Unpacking the Ins and Outs of a Chaotic System – How Can We Predict it

I Know First Research Team LogoThis article was written by the I Know First Research Team.


  • What is Chaos Theory?
  • Earthquakes – An example of a Natural Chaotic System
  • Randomness vs Chaos 
  • What makes a Chaotic System a Chaotic System
  • Modeling a Chaotic System
  • Can We Really Predict the Stock Market? Psychology of Trading and Feedback Loops

What is Chaos Theory?

Source: Medium

In a chaotic system like weather, a tiny change can make a huge impact. Weather is predicted a few days in advance because small changes in input can produce dramatically different results. 

The most commonly used example to explain chaos theory is the butterfly effect. It says that a butterfly flapping its wings on one end of the world can give rise to a hurricane in another part of the world. It sounds bizarre but it illustrates the huge impact small changes in the factors can have on the outcome. 

Without going into too much mathematical details, I would like to briefly explain how chaos theory falls into play when predicting stock markets. But first, let us take a look at some examples and basic principles that will help us reach that understanding.

Earthquakes – An Example of a Natural Chaotic System

Source: FEMA

Earthquakes is one example of a natural chaotic system. Even though earthquakes are seemingly random and only happen once in a blue moon, scientists have been able to predict with a high accuracy when the earthquake will strike. With the collection of data of the different factors over many years, predicting earthquakes have become possible.

Chaotic systems sound foreign to us, but actually it is very commonly found in our everyday lives. Other such examples is the weather, tides, ocean temperatures, population growth, DNA codes and even fashion trends.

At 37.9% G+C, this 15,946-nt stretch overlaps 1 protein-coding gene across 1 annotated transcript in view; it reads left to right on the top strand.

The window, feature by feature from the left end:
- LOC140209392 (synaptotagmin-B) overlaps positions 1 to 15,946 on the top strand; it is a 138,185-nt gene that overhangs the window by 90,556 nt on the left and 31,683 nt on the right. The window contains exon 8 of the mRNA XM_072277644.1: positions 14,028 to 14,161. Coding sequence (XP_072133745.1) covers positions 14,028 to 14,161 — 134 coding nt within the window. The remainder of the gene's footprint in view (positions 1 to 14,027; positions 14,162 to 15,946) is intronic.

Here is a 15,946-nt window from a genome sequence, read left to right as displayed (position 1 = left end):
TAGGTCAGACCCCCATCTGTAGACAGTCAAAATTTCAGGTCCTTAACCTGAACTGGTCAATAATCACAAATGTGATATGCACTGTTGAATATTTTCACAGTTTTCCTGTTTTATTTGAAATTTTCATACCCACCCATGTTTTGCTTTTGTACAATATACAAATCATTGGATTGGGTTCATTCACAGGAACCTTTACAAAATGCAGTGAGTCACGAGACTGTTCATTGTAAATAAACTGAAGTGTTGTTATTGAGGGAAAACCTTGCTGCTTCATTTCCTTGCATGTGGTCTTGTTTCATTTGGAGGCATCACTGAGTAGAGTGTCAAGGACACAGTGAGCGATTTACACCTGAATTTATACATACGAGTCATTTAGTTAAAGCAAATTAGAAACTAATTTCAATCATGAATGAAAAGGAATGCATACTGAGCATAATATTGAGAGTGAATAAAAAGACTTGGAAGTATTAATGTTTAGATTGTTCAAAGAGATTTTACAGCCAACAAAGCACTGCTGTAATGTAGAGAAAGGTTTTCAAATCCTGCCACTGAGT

Such systems are complicated and seem unpredictable to the untrained eye. However, with the advancement of data science, algorithmic models are able to spot trends that humans cannot.  

Randomness vs Chaos 

Firstly, one should be vaguely familiar with the terms randomness and chaos. 

Source: Medium

Randomness means the past has no effect on the future. Like rolling a dice, or flipping a coin. The previous coin flips do not predict future ones. Also, randomness is a stationary process. This means that its statistical values do not change over time. Such as flipping a fair coin, there will always be a 50 percent chance of landing on either heads or tails. 

Another important property of a random process is that it has to be ergodic. Ergodicity is when a collection of many random samples represents the overall statistics. Imagine rolling a fair dice thousands of times, you will notice that each number appears almost the same number of times. This is because the probability of landing on a number is ⅙ on a fair dice. Conversely, a process that is not ergodic changes erratically at an inconsistent rate.

Whereas, chaos is simply the opposite. Chaotic systems are neither stationary nor ergodic.

Once, we have established that chaos and randomness are two polar opposite things, we can then start to unpack the key properties of a chaotic system. 

What Makes a Chaotic System a Chaotic System

Source: Forbes

Statistics of chaotic systems are constantly changing over time. It is also not ergodic, which means that past data is not representative of what is to come. 

However, three competing paradigms control the chaotic systems. They are stability, memory, and sudden and drastic change.

Stability means there are persistent trends over time. The memory property indicates that past data has an impact on future trends. Lastly, sudden and drastic change reverses a trend with little or no warning. Together, these properties make it possible to predict chaotic systems using probability.

Modeling a Chaotic System

“ All models are wrong, some models are useful ”